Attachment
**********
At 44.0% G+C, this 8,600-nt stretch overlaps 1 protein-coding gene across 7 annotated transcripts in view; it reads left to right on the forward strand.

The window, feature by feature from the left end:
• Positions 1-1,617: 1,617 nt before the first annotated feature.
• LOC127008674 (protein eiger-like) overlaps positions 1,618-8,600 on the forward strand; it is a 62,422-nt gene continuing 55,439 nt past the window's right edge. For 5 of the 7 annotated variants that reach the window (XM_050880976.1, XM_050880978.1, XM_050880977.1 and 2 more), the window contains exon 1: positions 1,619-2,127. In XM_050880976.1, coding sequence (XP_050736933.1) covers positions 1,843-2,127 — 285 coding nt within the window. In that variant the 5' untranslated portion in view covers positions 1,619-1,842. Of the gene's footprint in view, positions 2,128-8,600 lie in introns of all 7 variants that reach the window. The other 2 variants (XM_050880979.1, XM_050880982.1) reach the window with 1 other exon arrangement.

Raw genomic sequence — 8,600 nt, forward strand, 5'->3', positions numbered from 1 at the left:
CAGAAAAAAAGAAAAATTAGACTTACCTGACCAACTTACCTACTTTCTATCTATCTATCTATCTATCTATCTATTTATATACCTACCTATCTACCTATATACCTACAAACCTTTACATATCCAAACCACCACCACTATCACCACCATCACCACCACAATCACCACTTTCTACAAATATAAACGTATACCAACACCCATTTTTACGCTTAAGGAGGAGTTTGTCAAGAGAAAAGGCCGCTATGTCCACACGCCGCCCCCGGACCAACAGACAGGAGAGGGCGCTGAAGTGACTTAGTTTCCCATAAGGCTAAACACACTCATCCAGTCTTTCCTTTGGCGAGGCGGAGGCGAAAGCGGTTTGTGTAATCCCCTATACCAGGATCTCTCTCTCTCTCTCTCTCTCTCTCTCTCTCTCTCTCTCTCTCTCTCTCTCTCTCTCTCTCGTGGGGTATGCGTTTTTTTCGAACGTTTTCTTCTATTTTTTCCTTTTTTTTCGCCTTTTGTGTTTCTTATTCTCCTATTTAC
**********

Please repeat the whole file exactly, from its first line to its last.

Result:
At 44.0% G+C, this 8,600-nt stretch overlaps 1 protein-coding gene across 7 annotated transcripts in view; it reads left to right on the forward strand.

The window, feature by feature from the left end:
• Positions 1-1,617: 1,617 nt before the first annotated feature.
• LOC127008674 (protein eiger-like) overlaps positions 1,618-8,600 on the forward strand; it is a 62,422-nt gene continuing 55,439 nt past the window's right edge. For 5 of the 7 annotated variants that reach the window (XM_050880976.1, XM_050880978.1, XM_050880977.1 and 2 more), the window contains exon 1: positions 1,619-2,127. In XM_050880976.1, coding sequence (XP_050736933.1) covers positions 1,843-2,127 — 285 coding nt within the window. In that variant the 5' untranslated portion in view covers positions 1,619-1,842. Of the gene's footprint in view, positions 2,128-8,600 lie in introns of all 7 variants that reach the window. The other 2 variants (XM_050880979.1, XM_050880982.1) reach the window with 1 other exon arrangement.

Raw genomic sequence — 8,600 nt, forward strand, 5'->3', positions numbered from 1 at the left:
CAGAAAAAAAGAAAAATTAGACTTACCTGACCAACTTACCTACTTTCTATCTATCTATCTATCTATCTATCTATTTATATACCTACCTATCTACCTATATACCTACAAACCTTTACATATCCAAACCACCACCACTATCACCACCATCACCACCACAATCACCACTTTCTACAAATATAAACGTATACCAACACCCATTTTTACGCTTAAGGAGGAGTTTGTCAAGAGAAAAGGCCGCTATGTCCACACGCCGCCCCCGGACCAACAGACAGGAGAGGGCGCTGAAGTGACTTAGTTTCCCATAAGGCTAAACACACTCATCCAGTCTTTCCTTTGGCGAGGCGGAGGCGAAAGCGGTTTGTGTAATCCCCTATACCAGGATCTCTCTCTCTCTCTCTCTCTCTCTCTCTCTCTCTCTCTCTCTCTCTCTCTCTCTCTCTCTCGTGGGGTATGCGTTTTTTTCGAACGTTTTCTTCTATTTTTTCCTTTTTTTTCGCCTTTTGTGTTTCTTATTCTCCTATTTAC